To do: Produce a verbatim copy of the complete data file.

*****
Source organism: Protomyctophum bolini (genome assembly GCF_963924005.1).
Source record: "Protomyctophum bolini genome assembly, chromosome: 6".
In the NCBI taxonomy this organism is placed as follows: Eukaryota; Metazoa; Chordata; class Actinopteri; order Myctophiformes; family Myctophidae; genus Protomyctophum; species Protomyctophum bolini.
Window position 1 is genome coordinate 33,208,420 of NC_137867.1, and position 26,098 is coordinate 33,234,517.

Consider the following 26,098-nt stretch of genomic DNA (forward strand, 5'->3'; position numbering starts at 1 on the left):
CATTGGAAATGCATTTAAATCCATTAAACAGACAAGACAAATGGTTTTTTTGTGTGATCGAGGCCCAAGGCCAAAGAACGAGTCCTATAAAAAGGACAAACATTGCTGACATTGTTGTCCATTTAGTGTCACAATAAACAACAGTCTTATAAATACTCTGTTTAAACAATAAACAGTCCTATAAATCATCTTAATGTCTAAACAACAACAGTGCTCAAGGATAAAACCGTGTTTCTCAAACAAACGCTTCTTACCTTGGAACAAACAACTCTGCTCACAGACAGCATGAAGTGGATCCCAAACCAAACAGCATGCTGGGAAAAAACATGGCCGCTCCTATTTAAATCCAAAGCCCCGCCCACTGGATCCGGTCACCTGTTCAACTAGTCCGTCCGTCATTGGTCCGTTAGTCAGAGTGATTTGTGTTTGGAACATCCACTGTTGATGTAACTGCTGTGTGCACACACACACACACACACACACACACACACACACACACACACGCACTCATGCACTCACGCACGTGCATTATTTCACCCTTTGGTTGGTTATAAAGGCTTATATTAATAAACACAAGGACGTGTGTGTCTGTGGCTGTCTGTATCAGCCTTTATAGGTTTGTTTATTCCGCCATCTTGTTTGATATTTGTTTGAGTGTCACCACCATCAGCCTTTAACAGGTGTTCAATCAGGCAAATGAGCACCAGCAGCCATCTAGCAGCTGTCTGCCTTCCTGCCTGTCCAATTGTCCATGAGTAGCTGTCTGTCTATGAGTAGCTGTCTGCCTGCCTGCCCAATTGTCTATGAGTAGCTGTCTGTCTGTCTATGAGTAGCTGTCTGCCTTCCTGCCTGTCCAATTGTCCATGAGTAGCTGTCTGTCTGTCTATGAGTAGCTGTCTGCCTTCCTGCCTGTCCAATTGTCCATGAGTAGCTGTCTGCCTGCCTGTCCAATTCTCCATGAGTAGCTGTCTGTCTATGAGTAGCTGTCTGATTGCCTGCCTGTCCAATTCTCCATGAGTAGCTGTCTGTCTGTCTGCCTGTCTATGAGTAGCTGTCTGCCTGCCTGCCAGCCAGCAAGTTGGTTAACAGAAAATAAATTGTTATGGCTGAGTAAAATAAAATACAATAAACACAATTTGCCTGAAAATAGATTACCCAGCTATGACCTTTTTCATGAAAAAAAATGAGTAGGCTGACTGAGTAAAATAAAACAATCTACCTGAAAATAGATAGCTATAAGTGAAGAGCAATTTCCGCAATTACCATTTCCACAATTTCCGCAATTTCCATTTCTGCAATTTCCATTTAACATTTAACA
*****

Source organism: Protomyctophum bolini (genome assembly GCF_963924005.1).
Source record: "Protomyctophum bolini genome assembly, chromosome: 6".
In the NCBI taxonomy this organism is placed as follows: Eukaryota; Metazoa; Chordata; class Actinopteri; order Myctophiformes; family Myctophidae; genus Protomyctophum; species Protomyctophum bolini.
Window position 1 is genome coordinate 33,208,420 of NC_137867.1, and position 26,098 is coordinate 33,234,517.

Consider the following 26,098-nt stretch of genomic DNA (forward strand, 5'->3'; position numbering starts at 1 on the left):
CATTGGAAATGCATTTAAATCCATTAAACAGACAAGACAAATGGTTTTTTTGTGTGATCGAGGCCCAAGGCCAAAGAACGAGTCCTATAAAAAGGACAAACATTGCTGACATTGTTGTCCATTTAGTGTCACAATAAACAACAGTCTTATAAATACTCTGTTTAAACAATAAACAGTCCTATAAATCATCTTAATGTCTAAACAACAACAGTGCTCAAGGATAAAACCGTGTTTCTCAAACAAACGCTTCTTACCTTGGAACAAACAACTCTGCTCACAGACAGCATGAAGTGGATCCCAAACCAAACAGCATGCTGGGAAAAAACATGGCCGCTCCTATTTAAATCCAAAGCCCCGCCCACTGGATCCGGTCACCTGTTCAACTAGTCCGTCCGTCATTGGTCCGTTAGTCAGAGTGATTTGTGTTTGGAACATCCACTGTTGATGTAACTGCTGTGTGCACACACACACACACACACACACACACACACACACACACACACGCACTCATGCACTCACGCACGTGCATTATTTCACCCTTTGGTTGGTTATAAAGGCTTATATTAATAAACACAAGGACGTGTGTGTCTGTGGCTGTCTGTATCAGCCTTTATAGGTTTGTTTATTCCGCCATCTTGTTTGATATTTGTTTGAGTGTCACCACCATCAGCCTTTAACAGGTGTTCAATCAGGCAAATGAGCACCAGCAGCCATCTAGCAGCTGTCTGCCTTCCTGCCTGTCCAATTGTCCATGAGTAGCTGTCTGTCTATGAGTAGCTGTCTGCCTGCCTGCCCAATTGTCTATGAGTAGCTGTCTGTCTGTCTATGAGTAGCTGTCTGCCTTCCTGCCTGTCCAATTGTCCATGAGTAGCTGTCTGTCTGTCTATGAGTAGCTGTCTGCCTTCCTGCCTGTCCAATTGTCCATGAGTAGCTGTCTGCCTGCCTGTCCAATTCTCCATGAGTAGCTGTCTGTCTATGAGTAGCTGTCTGATTGCCTGCCTGTCCAATTCTCCATGAGTAGCTGTCTGTCTGTCTGCCTGTCTATGAGTAGCTGTCTGCCTGCCTGCCAGCCAGCAAGTTGGTTAACAGAAAATAAATTGTTATGGCTGAGTAAAATAAAATACAATAAACACAATTTGCCTGAAAATAGATTACCCAGCTATGACCTTTTTCATGAAAAAAAATGAGTAGGCTGACTGAGTAAAATAAAACAATCTACCTGAAAATAGATAGCTATAAGTGAAGAGCAATTTCCGCAATTACCATTTCCACAATTTCCGCAATTTCCATTTCTGCAATTTCCATTTAACATTTAACA